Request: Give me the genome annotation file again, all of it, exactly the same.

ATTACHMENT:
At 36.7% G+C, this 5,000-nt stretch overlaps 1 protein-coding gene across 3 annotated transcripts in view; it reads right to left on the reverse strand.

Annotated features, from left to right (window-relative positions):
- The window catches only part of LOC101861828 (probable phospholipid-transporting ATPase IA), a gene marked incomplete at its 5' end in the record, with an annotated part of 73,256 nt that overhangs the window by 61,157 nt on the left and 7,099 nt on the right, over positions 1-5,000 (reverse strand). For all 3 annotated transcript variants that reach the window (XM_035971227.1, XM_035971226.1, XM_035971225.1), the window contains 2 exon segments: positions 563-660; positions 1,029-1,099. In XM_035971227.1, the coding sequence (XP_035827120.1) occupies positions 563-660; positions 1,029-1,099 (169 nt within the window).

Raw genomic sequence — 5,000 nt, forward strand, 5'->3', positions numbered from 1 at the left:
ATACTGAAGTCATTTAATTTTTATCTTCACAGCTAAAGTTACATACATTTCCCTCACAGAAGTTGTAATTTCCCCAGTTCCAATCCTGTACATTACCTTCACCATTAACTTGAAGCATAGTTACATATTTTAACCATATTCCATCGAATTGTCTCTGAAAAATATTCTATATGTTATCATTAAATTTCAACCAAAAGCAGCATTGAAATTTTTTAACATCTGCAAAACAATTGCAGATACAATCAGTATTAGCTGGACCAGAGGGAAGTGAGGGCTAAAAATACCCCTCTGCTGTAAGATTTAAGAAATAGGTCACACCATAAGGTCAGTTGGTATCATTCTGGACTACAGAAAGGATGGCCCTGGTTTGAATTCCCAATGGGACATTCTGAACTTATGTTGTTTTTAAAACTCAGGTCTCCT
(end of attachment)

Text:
At 36.7% G+C, this 5,000-nt stretch overlaps 1 protein-coding gene across 3 annotated transcripts in view; it reads right to left on the reverse strand.

Annotated features, from left to right (window-relative positions):
- The window catches only part of LOC101861828 (probable phospholipid-transporting ATPase IA), a gene marked incomplete at its 5' end in the record, with an annotated part of 73,256 nt that overhangs the window by 61,157 nt on the left and 7,099 nt on the right, over positions 1-5,000 (reverse strand). For all 3 annotated transcript variants that reach the window (XM_035971227.1, XM_035971226.1, XM_035971225.1), the window contains 2 exon segments: positions 563-660; positions 1,029-1,099. In XM_035971227.1, the coding sequence (XP_035827120.1) occupies positions 563-660; positions 1,029-1,099 (169 nt within the window).

Raw genomic sequence — 5,000 nt, forward strand, 5'->3', positions numbered from 1 at the left:
ATACTGAAGTCATTTAATTTTTATCTTCACAGCTAAAGTTACATACATTTCCCTCACAGAAGTTGTAATTTCCCCAGTTCCAATCCTGTACATTACCTTCACCATTAACTTGAAGCATAGTTACATATTTTAACCATATTCCATCGAATTGTCTCTGAAAAATATTCTATATGTTATCATTAAATTTCAACCAAAAGCAGCATTGAAATTTTTTAACATCTGCAAAACAATTGCAGATACAATCAGTATTAGCTGGACCAGAGGGAAGTGAGGGCTAAAAATACCCCTCTGCTGTAAGATTTAAGAAATAGGTCACACCATAAGGTCAGTTGGTATCATTCTGGACTACAGAAAGGATGGCCCTGGTTTGAATTCCCAATGGGACATTCTGAACTTATGTTGTTTTTAAAACTCAGGTCTCCT